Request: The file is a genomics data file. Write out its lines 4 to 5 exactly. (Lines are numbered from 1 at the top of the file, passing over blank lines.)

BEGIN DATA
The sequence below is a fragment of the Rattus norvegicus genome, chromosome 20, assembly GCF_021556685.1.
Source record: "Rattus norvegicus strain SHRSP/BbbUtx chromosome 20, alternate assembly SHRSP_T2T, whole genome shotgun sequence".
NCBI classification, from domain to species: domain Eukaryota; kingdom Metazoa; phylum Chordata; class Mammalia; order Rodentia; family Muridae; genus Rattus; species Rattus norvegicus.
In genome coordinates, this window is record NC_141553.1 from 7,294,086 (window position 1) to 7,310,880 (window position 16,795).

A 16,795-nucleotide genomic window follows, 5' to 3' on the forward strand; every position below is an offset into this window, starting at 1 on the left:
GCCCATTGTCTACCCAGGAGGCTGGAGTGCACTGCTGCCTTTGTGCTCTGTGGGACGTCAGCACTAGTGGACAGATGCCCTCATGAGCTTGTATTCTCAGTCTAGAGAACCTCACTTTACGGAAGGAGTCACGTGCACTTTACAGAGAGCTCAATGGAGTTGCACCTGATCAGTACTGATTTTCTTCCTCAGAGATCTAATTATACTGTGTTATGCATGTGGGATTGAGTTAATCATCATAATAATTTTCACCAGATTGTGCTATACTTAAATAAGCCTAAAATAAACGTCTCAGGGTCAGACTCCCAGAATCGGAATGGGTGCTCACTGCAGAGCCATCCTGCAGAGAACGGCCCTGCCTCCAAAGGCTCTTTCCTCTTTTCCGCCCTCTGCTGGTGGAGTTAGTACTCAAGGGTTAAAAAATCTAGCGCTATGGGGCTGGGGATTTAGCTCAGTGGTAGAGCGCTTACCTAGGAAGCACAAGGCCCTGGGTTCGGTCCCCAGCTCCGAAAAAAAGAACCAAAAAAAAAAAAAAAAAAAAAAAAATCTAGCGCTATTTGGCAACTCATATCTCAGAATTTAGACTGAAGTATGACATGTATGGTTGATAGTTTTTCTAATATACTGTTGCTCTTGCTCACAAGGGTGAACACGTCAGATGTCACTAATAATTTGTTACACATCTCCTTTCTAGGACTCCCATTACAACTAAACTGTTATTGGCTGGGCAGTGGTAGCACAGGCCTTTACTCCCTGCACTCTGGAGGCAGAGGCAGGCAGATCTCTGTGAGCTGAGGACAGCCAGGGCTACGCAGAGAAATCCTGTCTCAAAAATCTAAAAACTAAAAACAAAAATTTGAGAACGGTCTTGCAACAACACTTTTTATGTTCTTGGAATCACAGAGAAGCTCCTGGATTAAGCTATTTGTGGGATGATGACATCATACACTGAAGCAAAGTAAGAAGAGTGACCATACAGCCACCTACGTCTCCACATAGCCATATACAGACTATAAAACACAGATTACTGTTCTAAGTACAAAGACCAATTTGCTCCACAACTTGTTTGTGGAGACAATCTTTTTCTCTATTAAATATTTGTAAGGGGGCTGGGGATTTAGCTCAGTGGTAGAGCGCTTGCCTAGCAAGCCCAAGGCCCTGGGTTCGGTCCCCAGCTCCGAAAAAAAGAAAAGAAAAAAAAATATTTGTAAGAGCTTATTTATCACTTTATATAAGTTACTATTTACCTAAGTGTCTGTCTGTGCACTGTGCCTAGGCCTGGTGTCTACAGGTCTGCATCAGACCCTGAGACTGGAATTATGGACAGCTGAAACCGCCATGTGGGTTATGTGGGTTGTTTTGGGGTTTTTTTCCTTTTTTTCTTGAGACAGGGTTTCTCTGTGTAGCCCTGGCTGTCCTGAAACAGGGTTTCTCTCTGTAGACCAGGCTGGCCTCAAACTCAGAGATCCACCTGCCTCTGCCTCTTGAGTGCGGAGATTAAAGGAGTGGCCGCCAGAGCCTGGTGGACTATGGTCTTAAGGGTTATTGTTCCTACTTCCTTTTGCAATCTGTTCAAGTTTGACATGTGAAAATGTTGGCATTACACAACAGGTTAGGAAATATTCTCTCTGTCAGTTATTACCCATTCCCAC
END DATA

In genome coordinates, this window is record NC_141553.1 from 7,294,086 (window position 1) to 7,310,880 (window position 16,795).

A 16,795-nucleotide genomic window follows, 5' to 3' on the forward strand; every position below is an offset into this window, starting at 1 on the left: